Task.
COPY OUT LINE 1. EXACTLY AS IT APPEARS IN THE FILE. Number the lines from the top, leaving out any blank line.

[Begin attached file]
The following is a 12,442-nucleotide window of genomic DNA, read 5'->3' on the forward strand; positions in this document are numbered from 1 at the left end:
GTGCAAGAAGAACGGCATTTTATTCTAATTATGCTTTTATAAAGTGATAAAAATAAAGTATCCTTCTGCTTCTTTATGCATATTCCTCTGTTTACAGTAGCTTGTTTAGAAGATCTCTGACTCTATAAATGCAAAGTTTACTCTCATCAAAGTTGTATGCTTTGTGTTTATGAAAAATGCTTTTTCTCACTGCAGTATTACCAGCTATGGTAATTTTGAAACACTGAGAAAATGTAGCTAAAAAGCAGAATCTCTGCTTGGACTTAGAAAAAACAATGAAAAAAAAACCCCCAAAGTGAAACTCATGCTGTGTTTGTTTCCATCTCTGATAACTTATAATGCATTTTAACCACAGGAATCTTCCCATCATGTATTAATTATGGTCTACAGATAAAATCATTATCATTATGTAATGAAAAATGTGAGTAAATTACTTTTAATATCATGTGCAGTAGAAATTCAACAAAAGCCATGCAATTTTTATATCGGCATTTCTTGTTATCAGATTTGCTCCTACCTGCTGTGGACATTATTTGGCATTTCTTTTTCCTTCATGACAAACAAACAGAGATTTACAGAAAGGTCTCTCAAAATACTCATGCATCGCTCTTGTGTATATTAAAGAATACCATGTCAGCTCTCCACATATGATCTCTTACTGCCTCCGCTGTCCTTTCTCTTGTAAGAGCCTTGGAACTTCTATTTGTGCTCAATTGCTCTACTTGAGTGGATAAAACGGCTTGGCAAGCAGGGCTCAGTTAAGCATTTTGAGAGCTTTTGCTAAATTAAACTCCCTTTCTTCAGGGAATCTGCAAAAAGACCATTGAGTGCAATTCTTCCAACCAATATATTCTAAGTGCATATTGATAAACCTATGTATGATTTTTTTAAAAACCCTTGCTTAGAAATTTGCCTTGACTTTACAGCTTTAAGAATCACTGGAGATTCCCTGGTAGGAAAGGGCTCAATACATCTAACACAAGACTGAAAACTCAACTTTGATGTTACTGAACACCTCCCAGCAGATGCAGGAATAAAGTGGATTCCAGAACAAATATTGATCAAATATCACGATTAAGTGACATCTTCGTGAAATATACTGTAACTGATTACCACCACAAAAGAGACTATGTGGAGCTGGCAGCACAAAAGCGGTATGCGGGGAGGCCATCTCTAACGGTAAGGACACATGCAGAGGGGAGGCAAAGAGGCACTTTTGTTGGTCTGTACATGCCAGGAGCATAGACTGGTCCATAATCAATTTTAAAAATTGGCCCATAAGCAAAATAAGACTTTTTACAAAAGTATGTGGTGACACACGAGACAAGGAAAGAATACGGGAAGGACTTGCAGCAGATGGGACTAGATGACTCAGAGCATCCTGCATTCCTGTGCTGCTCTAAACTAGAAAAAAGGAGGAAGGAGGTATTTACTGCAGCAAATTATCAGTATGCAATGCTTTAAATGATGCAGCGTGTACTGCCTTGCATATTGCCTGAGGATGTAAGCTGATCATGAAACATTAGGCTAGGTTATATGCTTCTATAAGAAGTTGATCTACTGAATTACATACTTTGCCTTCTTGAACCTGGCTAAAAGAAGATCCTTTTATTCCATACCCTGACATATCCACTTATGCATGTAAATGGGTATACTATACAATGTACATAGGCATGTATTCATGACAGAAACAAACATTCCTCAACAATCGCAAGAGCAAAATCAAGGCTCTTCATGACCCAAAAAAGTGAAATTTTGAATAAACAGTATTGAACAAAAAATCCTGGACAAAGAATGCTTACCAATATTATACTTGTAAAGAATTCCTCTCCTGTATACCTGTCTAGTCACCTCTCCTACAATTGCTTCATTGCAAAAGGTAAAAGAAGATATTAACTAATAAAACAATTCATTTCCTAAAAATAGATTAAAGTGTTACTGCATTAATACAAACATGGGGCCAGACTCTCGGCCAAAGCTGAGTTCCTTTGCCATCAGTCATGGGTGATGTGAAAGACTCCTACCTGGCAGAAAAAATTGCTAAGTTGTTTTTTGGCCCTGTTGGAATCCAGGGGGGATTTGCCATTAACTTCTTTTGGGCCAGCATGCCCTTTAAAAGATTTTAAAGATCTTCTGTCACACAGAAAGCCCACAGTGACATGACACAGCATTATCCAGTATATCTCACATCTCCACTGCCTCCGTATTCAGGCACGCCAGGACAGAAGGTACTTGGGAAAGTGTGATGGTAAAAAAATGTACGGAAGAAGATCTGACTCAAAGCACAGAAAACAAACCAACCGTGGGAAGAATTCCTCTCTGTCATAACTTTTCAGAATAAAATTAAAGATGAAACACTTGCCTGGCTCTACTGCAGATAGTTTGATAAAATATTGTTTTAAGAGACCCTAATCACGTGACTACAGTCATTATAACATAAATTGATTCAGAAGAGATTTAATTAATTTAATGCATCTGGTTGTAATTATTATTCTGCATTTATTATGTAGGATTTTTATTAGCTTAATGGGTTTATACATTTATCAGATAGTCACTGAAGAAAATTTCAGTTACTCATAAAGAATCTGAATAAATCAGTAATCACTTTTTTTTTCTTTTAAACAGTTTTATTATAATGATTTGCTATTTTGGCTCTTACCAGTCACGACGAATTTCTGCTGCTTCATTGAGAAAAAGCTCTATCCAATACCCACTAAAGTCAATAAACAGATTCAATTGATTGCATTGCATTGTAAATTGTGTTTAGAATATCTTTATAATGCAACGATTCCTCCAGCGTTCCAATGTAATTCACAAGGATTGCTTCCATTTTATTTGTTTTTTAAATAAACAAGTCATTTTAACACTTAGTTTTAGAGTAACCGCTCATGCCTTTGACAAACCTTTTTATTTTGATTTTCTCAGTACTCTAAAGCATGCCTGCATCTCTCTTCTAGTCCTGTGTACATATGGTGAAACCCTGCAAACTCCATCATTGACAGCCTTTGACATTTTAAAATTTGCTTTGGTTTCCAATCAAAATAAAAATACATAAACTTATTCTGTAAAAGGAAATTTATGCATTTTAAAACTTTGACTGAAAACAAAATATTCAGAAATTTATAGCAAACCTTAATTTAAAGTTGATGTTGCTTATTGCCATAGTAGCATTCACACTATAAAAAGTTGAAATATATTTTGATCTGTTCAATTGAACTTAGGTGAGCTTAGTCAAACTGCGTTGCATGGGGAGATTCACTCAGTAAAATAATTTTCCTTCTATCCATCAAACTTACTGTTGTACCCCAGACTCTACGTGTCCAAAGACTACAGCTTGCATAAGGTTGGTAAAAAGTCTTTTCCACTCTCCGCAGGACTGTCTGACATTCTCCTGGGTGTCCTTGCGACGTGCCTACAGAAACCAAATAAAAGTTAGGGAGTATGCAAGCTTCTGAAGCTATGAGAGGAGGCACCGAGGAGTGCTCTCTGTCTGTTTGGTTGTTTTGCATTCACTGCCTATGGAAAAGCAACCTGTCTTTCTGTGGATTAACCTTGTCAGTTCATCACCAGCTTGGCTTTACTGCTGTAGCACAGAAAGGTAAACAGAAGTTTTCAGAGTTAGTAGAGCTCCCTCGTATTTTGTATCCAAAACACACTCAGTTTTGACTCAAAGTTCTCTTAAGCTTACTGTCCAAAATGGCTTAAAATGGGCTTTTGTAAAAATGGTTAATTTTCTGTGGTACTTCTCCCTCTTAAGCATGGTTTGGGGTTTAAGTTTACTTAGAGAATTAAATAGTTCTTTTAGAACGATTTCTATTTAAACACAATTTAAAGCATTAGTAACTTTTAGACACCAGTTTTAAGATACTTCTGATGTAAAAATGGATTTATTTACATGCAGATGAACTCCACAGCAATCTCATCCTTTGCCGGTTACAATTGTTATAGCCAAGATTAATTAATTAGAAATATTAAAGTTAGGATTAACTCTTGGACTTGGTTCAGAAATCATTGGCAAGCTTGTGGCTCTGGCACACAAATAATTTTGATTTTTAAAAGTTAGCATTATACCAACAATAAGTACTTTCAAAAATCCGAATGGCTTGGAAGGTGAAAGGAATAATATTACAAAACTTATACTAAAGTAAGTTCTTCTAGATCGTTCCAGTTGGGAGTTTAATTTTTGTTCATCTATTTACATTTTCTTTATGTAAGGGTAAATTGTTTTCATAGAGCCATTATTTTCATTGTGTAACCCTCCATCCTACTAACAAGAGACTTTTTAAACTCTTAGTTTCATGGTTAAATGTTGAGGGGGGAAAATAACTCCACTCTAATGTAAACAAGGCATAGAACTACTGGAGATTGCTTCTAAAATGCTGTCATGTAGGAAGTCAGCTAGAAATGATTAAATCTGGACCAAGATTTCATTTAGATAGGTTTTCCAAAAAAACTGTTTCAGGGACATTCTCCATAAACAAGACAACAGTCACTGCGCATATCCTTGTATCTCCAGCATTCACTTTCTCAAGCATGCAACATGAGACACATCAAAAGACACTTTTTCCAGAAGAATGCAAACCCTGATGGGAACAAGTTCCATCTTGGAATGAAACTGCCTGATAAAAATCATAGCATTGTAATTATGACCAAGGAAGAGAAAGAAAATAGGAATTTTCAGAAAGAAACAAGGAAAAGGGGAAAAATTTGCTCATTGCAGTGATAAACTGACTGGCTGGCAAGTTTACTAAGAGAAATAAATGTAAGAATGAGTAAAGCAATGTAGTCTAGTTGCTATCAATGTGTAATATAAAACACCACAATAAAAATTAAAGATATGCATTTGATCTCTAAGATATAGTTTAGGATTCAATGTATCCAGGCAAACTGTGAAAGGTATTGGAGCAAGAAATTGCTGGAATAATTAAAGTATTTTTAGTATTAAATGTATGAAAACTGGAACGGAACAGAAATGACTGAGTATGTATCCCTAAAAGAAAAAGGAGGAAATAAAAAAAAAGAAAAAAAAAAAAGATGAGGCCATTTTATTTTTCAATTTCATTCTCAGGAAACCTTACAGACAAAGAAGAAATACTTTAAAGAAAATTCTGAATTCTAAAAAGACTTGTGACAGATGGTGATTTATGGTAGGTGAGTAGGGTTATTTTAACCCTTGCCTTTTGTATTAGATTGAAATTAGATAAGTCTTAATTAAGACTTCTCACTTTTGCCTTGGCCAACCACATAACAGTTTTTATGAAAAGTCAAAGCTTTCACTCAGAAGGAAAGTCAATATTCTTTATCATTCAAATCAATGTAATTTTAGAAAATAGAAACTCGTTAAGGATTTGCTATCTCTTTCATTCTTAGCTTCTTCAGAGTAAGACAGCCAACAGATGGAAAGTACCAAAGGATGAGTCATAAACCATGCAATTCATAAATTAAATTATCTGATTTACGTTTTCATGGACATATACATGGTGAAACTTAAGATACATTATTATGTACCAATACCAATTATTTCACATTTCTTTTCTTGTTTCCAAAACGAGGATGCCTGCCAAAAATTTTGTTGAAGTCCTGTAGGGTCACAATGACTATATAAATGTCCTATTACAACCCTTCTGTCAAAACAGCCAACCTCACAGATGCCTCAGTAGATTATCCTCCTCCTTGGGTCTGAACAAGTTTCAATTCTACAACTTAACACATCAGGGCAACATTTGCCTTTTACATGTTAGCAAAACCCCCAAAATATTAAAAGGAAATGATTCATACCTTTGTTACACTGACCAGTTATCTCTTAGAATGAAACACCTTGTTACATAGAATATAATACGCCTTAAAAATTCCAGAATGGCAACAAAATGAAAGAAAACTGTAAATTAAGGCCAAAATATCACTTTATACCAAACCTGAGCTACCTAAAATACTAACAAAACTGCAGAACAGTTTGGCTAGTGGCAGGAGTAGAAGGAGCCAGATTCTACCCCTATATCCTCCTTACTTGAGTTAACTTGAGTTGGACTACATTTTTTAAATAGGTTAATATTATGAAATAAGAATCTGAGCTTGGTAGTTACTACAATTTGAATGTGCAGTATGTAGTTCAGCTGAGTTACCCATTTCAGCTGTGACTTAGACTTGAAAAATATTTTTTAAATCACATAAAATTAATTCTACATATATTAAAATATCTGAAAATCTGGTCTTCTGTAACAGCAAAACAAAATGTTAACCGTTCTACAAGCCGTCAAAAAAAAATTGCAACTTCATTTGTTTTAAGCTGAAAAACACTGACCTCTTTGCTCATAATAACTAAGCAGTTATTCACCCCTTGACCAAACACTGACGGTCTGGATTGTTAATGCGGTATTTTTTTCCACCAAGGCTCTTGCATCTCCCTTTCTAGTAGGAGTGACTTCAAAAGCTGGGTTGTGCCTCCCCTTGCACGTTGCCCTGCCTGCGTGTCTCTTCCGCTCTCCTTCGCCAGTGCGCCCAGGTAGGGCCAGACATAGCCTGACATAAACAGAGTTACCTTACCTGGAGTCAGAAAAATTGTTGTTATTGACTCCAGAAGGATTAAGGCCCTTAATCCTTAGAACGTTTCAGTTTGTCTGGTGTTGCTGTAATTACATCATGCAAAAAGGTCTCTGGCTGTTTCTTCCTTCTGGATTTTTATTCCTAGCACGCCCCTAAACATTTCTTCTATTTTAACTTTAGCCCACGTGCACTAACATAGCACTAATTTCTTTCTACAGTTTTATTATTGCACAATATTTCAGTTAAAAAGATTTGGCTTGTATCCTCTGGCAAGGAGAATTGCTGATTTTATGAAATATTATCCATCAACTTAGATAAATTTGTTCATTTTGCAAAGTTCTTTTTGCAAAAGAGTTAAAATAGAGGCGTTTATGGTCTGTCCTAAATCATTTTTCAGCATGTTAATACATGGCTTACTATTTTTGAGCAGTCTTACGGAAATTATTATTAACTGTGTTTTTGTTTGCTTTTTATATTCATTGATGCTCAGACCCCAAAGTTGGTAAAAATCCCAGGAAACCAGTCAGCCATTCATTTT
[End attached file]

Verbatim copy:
The following is a 12,442-nucleotide window of genomic DNA, read 5'->3' on the forward strand; positions in this document are numbered from 1 at the left end: